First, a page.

The famous story goes that Vince McMahon mortgaged the future of the WWF on the first WrestleMania show. This is pro wrestling. You can never really be sure - but this was the company's first attempt to broadcast a pro wrestling show via closed circuit TV on a national scale. It was without precedent, and was thus a risky proposition in and of itself.
Even McMahon, a man so averse to weakness that he allegedly cannot stomach sneezing in his presence, knows enough about storytelling to realise the power of an underdog tale. 'Mania wasn't quite do or die - the WWF could have survived in some form, with financial assistance - but the complexion of pro wrestling would look entirely different today, had the show failed. The national expansion wouldn't have happened, and the domino effect of that alternative timeline is impossible to parse.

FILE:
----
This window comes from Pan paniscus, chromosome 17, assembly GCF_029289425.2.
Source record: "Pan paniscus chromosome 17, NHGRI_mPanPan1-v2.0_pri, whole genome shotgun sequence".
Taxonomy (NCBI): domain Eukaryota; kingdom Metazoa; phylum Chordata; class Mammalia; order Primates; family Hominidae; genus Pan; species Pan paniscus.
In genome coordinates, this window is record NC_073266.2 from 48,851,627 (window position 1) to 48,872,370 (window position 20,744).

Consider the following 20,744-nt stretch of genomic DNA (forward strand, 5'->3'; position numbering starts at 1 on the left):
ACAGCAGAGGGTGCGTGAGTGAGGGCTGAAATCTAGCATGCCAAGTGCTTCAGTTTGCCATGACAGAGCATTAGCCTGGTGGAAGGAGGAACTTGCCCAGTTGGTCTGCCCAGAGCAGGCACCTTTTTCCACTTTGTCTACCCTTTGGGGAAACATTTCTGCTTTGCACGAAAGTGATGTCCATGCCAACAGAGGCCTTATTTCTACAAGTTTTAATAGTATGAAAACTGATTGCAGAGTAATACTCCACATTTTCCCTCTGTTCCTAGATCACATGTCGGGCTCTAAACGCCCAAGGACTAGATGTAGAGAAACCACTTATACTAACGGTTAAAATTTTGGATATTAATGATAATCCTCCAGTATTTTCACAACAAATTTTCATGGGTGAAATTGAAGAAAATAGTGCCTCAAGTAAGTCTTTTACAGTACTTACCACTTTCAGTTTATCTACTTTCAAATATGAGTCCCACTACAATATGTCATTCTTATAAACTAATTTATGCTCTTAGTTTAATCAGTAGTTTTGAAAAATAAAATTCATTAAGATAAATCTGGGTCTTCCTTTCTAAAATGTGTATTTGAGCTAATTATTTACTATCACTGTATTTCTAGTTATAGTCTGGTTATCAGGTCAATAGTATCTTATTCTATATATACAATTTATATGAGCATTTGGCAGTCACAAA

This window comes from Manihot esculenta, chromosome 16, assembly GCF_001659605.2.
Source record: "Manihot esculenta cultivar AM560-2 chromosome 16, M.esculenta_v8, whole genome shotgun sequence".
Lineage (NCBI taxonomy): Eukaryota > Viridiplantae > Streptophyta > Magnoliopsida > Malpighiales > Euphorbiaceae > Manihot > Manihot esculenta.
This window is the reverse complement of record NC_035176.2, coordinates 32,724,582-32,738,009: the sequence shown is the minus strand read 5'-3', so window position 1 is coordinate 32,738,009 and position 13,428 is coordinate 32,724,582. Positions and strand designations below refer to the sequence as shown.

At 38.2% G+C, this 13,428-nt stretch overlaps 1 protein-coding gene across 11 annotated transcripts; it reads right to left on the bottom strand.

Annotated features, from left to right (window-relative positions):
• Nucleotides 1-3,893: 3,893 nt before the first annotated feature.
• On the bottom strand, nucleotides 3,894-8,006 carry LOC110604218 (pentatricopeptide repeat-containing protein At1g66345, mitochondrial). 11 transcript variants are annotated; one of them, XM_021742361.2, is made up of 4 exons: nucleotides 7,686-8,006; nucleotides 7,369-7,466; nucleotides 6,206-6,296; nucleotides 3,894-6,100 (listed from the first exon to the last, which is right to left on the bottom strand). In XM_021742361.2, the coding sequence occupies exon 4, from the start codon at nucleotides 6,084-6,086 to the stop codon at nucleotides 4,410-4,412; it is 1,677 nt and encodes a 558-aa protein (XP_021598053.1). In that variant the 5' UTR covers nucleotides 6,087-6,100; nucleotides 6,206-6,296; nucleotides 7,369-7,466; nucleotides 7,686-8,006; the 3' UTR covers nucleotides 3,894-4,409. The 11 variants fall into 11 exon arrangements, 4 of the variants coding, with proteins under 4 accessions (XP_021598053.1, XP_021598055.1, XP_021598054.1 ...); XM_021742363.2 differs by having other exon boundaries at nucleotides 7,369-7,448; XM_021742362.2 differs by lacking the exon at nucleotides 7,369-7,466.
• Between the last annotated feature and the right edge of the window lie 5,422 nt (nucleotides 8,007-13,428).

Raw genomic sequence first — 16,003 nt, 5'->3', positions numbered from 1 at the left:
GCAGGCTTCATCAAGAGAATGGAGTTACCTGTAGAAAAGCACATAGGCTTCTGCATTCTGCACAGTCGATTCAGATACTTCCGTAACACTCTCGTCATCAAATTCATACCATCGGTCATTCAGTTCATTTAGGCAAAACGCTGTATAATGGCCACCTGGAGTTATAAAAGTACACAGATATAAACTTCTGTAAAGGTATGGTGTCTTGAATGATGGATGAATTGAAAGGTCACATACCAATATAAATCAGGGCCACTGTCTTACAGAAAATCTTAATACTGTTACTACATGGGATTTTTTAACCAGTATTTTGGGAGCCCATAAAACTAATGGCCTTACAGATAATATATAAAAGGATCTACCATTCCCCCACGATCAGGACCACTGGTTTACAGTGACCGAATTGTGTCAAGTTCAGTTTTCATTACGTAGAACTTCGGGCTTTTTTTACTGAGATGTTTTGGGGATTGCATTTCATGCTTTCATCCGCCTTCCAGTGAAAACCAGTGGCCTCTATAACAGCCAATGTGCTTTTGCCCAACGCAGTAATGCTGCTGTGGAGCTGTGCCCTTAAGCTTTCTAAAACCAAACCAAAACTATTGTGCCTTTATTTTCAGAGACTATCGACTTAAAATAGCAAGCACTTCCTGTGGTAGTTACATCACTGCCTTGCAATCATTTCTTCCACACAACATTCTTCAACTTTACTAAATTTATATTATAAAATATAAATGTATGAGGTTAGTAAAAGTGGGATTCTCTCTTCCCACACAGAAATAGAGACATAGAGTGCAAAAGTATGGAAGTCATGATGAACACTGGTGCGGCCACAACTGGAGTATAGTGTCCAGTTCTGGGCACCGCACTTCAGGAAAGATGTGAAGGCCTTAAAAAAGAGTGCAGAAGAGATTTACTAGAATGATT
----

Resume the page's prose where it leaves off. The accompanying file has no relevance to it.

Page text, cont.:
The WWF was in debt before 'Mania, and emerged from it in the black. The show was a crucial smash success, and that success was born from both careful strategy and serendipity. McMahon stockpiled a wealth of celebrities to appear on the show and frogmarched his actual wrestling stars onto mainstream platforms prior to it, with Hulk Hogan grabbing much-needed headlines through knocking TV personality Richard Belzer out with a reluctant, impromptu guillotine choke.
And pity the fool who doesn't recognise the importance of Mr. T. His contribution to the main event was famously dire, but it didn't matter. He could barely wrestle, but he was insanely popular.
On that evidence, McMahon's subsequent business model is easy enough to fathom.